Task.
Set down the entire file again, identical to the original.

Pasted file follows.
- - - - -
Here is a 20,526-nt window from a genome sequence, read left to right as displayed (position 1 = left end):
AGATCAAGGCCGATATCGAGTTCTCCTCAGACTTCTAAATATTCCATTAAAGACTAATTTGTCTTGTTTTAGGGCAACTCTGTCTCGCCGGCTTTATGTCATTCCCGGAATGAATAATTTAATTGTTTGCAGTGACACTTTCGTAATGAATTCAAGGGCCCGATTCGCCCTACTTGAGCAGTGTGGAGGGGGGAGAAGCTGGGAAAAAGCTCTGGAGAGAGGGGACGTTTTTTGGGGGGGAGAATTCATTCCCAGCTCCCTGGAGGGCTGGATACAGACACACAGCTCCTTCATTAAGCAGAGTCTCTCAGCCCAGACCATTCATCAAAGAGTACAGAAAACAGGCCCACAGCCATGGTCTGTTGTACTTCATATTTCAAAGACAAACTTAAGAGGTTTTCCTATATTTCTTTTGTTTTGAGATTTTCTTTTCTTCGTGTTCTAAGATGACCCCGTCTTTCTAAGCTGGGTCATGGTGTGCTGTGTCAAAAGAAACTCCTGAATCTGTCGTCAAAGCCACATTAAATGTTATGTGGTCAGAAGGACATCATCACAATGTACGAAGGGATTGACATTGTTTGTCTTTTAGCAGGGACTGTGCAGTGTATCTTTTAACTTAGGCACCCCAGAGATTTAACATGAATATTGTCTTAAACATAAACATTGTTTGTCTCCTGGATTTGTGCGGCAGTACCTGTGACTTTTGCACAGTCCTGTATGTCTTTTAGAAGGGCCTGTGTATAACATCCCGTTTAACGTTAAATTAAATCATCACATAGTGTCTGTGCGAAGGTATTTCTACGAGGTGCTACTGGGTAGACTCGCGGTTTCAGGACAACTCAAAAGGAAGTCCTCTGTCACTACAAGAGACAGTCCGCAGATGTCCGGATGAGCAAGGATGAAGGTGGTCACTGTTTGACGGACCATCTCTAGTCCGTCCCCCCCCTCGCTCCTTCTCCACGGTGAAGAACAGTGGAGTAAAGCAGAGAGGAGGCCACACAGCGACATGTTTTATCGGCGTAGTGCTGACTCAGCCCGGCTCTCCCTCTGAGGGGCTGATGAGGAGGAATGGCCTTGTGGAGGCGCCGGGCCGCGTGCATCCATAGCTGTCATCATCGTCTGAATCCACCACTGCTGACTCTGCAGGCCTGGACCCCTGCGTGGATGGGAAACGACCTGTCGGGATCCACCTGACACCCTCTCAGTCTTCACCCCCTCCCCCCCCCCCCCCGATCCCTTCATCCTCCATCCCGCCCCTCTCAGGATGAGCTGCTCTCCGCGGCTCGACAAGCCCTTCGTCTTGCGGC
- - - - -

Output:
Here is a 20,526-nt window from a genome sequence, read left to right as displayed (position 1 = left end):
AGATCAAGGCCGATATCGAGTTCTCCTCAGACTTCTAAATATTCCATTAAAGACTAATTTGTCTTGTTTTAGGGCAACTCTGTCTCGCCGGCTTTATGTCATTCCCGGAATGAATAATTTAATTGTTTGCAGTGACACTTTCGTAATGAATTCAAGGGCCCGATTCGCCCTACTTGAGCAGTGTGGAGGGGGGAGAAGCTGGGAAAAAGCTCTGGAGAGAGGGGACGTTTTTTGGGGGGGAGAATTCATTCCCAGCTCCCTGGAGGGCTGGATACAGACACACAGCTCCTTCATTAAGCAGAGTCTCTCAGCCCAGACCATTCATCAAAGAGTACAGAAAACAGGCCCACAGCCATGGTCTGTTGTACTTCATATTTCAAAGACAAACTTAAGAGGTTTTCCTATATTTCTTTTGTTTTGAGATTTTCTTTTCTTCGTGTTCTAAGATGACCCCGTCTTTCTAAGCTGGGTCATGGTGTGCTGTGTCAAAAGAAACTCCTGAATCTGTCGTCAAAGCCACATTAAATGTTATGTGGTCAGAAGGACATCATCACAATGTACGAAGGGATTGACATTGTTTGTCTTTTAGCAGGGACTGTGCAGTGTATCTTTTAACTTAGGCACCCCAGAGATTTAACATGAATATTGTCTTAAACATAAACATTGTTTGTCTCCTGGATTTGTGCGGCAGTACCTGTGACTTTTGCACAGTCCTGTATGTCTTTTAGAAGGGCCTGTGTATAACATCCCGTTTAACGTTAAATTAAATCATCACATAGTGTCTGTGCGAAGGTATTTCTACGAGGTGCTACTGGGTAGACTCGCGGTTTCAGGACAACTCAAAAGGAAGTCCTCTGTCACTACAAGAGACAGTCCGCAGATGTCCGGATGAGCAAGGATGAAGGTGGTCACTGTTTGACGGACCATCTCTAGTCCGTCCCCCCCCTCGCTCCTTCTCCACGGTGAAGAACAGTGGAGTAAAGCAGAGAGGAGGCCACACAGCGACATGTTTTATCGGCGTAGTGCTGACTCAGCCCGGCTCTCCCTCTGAGGGGCTGATGAGGAGGAATGGCCTTGTGGAGGCGCCGGGCCGCGTGCATCCATAGCTGTCATCATCGTCTGAATCCACCACTGCTGACTCTGCAGGCCTGGACCCCTGCGTGGATGGGAAACGACCTGTCGGGATCCACCTGACACCCTCTCAGTCTTCACCCCCTCCCCCCCCCCCCCCGATCCCTTCATCCTCCATCCCGCCCCTCTCAGGATGAGCTGCTCTCCGCGGCTCGACAAGCCCTTCGTCTTGCGGC